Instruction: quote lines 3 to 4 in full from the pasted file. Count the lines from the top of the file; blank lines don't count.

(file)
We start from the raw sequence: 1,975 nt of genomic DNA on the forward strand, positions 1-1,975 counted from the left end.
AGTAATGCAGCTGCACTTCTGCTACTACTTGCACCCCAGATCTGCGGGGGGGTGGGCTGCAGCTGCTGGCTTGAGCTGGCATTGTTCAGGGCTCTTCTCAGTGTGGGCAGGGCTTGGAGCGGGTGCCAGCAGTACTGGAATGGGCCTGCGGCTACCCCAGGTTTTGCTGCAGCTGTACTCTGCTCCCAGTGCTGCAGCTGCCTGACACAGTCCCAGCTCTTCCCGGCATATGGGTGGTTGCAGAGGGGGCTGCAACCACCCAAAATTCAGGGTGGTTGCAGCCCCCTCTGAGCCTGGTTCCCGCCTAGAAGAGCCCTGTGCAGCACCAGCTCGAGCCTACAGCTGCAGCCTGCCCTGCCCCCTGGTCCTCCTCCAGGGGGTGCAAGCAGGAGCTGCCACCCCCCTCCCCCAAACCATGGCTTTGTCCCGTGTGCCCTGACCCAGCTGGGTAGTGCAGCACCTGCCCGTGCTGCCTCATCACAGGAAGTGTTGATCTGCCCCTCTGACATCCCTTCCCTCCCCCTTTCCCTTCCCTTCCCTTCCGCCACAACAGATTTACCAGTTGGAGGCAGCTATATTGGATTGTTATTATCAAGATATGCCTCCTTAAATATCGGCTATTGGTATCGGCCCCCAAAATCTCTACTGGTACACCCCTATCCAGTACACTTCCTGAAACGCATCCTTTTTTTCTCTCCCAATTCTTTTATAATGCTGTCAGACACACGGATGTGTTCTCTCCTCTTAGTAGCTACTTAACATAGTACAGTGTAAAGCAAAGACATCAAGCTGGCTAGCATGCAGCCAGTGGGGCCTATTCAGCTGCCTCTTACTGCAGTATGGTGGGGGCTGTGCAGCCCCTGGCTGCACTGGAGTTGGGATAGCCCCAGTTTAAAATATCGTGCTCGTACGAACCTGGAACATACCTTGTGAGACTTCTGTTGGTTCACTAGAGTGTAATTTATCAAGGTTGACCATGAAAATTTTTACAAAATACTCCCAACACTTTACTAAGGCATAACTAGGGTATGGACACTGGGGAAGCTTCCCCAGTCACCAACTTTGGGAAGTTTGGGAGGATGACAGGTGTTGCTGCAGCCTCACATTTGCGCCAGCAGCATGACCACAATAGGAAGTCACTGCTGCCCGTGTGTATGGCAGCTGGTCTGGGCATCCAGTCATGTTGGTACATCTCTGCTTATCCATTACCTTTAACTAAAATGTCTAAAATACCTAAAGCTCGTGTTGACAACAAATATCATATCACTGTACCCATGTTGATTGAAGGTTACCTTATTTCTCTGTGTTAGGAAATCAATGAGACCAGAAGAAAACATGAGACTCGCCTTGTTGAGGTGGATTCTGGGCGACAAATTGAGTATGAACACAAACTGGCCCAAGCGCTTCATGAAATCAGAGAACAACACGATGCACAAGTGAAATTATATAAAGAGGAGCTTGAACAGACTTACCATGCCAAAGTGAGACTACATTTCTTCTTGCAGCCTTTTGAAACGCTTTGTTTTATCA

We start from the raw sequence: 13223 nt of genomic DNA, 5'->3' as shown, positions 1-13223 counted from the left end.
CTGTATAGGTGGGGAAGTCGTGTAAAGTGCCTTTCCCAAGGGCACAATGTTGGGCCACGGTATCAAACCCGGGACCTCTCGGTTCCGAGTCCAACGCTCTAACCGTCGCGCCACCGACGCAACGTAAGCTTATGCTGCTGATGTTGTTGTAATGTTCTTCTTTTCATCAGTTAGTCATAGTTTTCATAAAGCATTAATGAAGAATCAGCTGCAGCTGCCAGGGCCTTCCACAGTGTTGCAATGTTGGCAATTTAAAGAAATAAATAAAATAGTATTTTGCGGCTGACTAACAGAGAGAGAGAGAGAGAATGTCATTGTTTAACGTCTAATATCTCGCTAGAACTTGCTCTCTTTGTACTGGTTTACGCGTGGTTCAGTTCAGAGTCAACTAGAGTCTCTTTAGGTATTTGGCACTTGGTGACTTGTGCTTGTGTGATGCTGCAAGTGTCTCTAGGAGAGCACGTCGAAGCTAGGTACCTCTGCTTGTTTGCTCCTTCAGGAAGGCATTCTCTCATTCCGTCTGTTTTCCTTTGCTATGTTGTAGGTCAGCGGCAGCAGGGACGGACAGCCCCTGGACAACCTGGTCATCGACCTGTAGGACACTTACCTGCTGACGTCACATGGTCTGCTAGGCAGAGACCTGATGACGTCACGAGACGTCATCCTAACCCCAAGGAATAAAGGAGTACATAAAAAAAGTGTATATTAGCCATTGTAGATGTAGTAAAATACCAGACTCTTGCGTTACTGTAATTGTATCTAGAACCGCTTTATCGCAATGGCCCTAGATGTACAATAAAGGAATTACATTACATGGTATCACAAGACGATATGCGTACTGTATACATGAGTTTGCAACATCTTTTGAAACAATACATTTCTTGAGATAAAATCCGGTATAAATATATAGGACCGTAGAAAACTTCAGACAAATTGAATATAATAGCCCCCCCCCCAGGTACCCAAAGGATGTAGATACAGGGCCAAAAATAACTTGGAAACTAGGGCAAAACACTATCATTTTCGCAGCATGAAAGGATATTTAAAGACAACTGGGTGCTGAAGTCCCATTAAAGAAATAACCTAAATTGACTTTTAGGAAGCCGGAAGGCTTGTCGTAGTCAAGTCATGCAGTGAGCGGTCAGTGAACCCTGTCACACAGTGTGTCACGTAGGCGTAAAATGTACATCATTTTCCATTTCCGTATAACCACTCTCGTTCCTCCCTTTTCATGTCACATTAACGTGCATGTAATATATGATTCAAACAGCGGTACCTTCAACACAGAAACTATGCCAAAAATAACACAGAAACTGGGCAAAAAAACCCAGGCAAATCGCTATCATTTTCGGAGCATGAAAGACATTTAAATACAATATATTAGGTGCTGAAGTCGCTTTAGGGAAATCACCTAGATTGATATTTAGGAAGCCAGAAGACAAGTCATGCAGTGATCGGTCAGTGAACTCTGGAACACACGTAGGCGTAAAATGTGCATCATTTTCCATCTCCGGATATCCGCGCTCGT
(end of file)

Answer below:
We start from the raw sequence: 13223 nt of genomic DNA, 5'->3' as shown, positions 1-13223 counted from the left end.
CTGTATAGGTGGGGAAGTCGTGTAAAGTGCCTTTCCCAAGGGCACAATGTTGGGCCACGGTATCAAACCCGGGACCTCTCGGTTCCGAGTCCAACGCTCTAACCGTCGCGCCACCGACGCAACGTAAGCTTATGCTGCTGATGTTGTTGTAATGTTCTTCTTTTCATCAGTTAGTCATAGTTTTCATAAAGCATTAATGAAGAATCAGCTGCAGCTGCCAGGGCCTTCCACAGTGTTGCAATGTTGGCAATTTAAAGAAATAAATAAAATAGTATTTTGCGGCTGACTAACAGAGAGAGAGAGAGAGAATGTCATTGTTTAACGTCTAATATCTCGCTAGAACTTGCTCTCTTTGTACTGGTTTACGCGTGGTTCAGTTCAGAGTCAACTAGAGTCTCTTTAGGTATTTGGCACTTGGTGACTTGTGCTTGTGTGATGCTGCAAGTGTCTCTAGGAGAGCACGTCGAAGCTAGGTACCTCTGCTTGTTTGCTCCTTCAGGAAGGCATTCTCTCATTCCGTCTGTTTTCCTTTGCTATGTTGTAGGTCAGCGGCAGCAGGGACGGACAGCCCCTGGACAACCTGGTCATCGACCTGTAGGACACTTACCTGCTGACGTCACATGGTCTGCTAGGCAGAGACCTGATGACGTCACGAGACGTCATCCTAACCCCAAGGAATAAAGGAGTACATAAAAAAAGTGTATATTAGCCATTGTAGATGTAGTAAAATACCAGACTCTTGCGTTACTGTAATTGTATCTAGAACCGCTTTATCGCAATGGCCCTAGATGTACAATAAAGGAATTACATTACATGGTATCACAAGACGATATGCGTACTGTATACATGAGTTTGCAACATCTTTTGAAACAATACATTTCTTGAGATAAAATCCGGTATAAATATATAGGACCGTAGAAAACTTCAGACAAATTGAATATAATAGCCCCCCCCCCAGGTACCCAAAGGATGTAGATACAGGGCCAAAAATAACTTGGAAACTAGGGCAAAACACTATCATTTTCGCAGCATGAAAGGATATTTAAAGACAACTGGGTGCTGAAGTCCCATTAAAGAAATAACCTAAATTGACTTTTAGGAAGCCGGAAGGCTTGTCGTAGTCAAGTCATGCAGTGAGCGGTCAGTGAACCCTGTCACACAGTGTGTCACGTAGGCGTAAAATGTACATCATTTTCCATTTCCGTATAACCACTCTCGTTCCTCCCTTTTCATGTCACATTAACGTGCATGTAATATATGATTCAAACAGCGGTACCTTCAACACAGAAACTATGCCAAAAATAACACAGAAACTGGGCAAAAAAACCCAGGCAAATCGCTATCATTTTCGGAGCATGAAAGACATTTAAATACAATATATTAGGTGCTGAAGTCGCTTTAGGGAAATCACCTAGATTGATATTTAGGAAGCCAGAAGACAAGTCATGCAGTGATCGGTCAGTGAACTCTGGAACACACGTAGGCGTAAAATGTGCATCATTTTCCATCTCCGGATATCCGCGCTCGT